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7

You asked for a circuit. Here it is: Using a microcontroller is the obvious way to do this. This is exactly the kind of sequencing and timing a finite state machine is great at, but analog circuitry not so much. Note how elaborate and relatively complicated the solutions using analog parts like the 666 555 timer are. in this circuit, the pushbutton ...


6

Yes, it is usually an IC with 4 of the same gate inside it sharing a common \$V_{CC}\$ and GND. The datasheets sum this up pretty well. Here is a quad NAND gate pinout: Notice that there is one set of power connections and 4 identical gates.


6

The naming scheme on the primitives in your image suggests that this design is intended to be implemented in an FPGA. If this is the case, gating a clock network is not recommended. Clocked logic elements in an FPGA can usually only be clocked by dedicated clock networks. These networks are only available in very limited numbers (i.e, perhaps a dozen on the ...


4

It's not the mystery other comments are saying. Consider the standard CMOS inverter: There are two FETs, one n-channel and one p-channel. Normally one is on and one is off. What happens in the intermediate voltage range? Both of them are partly on. This connects the power rail to the ground rail and a substantial current can flow. This is called ...


4

If the present output depends on previous output, then use the previous output as as one of the variable in truth table and K-map. Take JK flipflop as an example: ------------------- J K Qn Qn+1 ------------------- 0 0 0 0 0 0 1 1 0 1 0 0 0 1 1 0 1 0 0 1 1 0 1 1 1 1 0 1 1 1 1 0 ------------------ ...


4

Analyse the working of the circuit for all possible values of A and B. Write down a truth table of A, B and the output. Then you should recognise a pattern. In this case, note that the output is directly connected to 6V. What does that tell you?


4

The question is not whether current flows, but what the voltage is. When both A and B are false, C is connected only to +5V through the pull-up resistor. When A or B is true, C is connected directly (without much of a voltage drop) to ground through one or both transistors. See open collector for pratical applications of this circuit.


4

Your inputs may be lacking pull up resistors. Without them, the inputs float and can be at any voltage level. Some inputs can be pulled up internally by configuring them that way. But not on port A for this device. (It is available on port B, though.)


4

I have seen older logic analysers that were capable of showing if an input signal was in a disallowed state. That is: the input voltage was in the region between a defined logic LO level and a defined logic HI level. This was many years ago and I don't recall which logic analyser it was - I'm guessing Tektronix but I honestly don't remember. Certainly the ...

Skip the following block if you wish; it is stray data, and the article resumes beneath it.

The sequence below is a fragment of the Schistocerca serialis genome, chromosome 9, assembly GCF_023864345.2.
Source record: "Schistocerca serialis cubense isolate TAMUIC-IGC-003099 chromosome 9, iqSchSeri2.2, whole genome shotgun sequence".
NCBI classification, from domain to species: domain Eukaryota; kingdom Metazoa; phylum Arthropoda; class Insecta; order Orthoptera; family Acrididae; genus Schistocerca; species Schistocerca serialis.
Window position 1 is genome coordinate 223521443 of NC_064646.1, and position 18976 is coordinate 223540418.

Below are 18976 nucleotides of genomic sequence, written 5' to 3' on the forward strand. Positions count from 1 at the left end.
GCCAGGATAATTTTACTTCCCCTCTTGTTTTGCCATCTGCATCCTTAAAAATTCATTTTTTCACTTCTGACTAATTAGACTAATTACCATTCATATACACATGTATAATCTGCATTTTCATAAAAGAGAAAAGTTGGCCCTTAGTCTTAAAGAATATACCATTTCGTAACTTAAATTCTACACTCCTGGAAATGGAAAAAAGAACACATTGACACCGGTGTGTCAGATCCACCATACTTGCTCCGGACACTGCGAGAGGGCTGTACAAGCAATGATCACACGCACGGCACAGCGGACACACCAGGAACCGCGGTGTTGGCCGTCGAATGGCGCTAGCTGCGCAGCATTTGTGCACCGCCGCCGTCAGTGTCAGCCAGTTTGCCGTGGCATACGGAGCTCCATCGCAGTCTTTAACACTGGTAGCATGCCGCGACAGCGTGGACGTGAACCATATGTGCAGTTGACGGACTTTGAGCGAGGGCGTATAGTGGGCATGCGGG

3

Hint #1: Break the problem down into chunks. You have a system with two inputs (a measurement and a value to compare it with) and an output (a single bit). You know that you must compare the measurement and the value, and spit out a single bit indicating if the values are equal. So, at least you know that you need some comparison logic. You should also ...


3

You've got a good start. Just re-distribute the second term over the first: (A + B)(AB)' = A(AB)' + B(AB)' And then apply De Morgan to the whole thing: A(AB)' + B(AB)' = ((A(AB)')'(B(AB)')')' The Boolean expression gets to be a little hard to read, but it translates to the following circuit: simulate this circuit – Schematic created using ...


3

The blocks labeled "FA" are called full adders, and they are fundamental to how binary arithmetic is done at the gate level. The circuit you have presented here is an implementation of a 4-bit adder/subtractor. Combining addition and subtraction in the same operation requires the use of an alternative representation of binary numbers. This is called 2's ...


3

I don't know if this is a homework question or not. But I'll give you a hint of how I would do this. You need an astable oscillator with a period equal to your desired ON and OFF time. A 555 timer works well here. Then use a packaged counter chip that includes fully-decoded outputs. A CMOS 4017 comes to mind. There are other choices as well. You OR ...


3

I think the circuit shown below will do what you asked for, and here's how it works: A 555 needs to be triggered by a low-going pulse (Vcc to GND) which lasts for less time than the output pulse does. When triggering it with a manual switch, such as S1, below, the 555's TRIGGER input needs to be pulled up to Vcc with a resistor, R2, and the low generated ...


3

This technique is generally called Direct Digital Synthesis (DDS). How can the frequency be varied without effecting the number of samples present in the wave? It doesn't; The sample rate is fixed. I.e. the synthesizer/oscillator outputs some number of samples per second, this does not vary, the sample value varies. Lets say you used a sample rate ...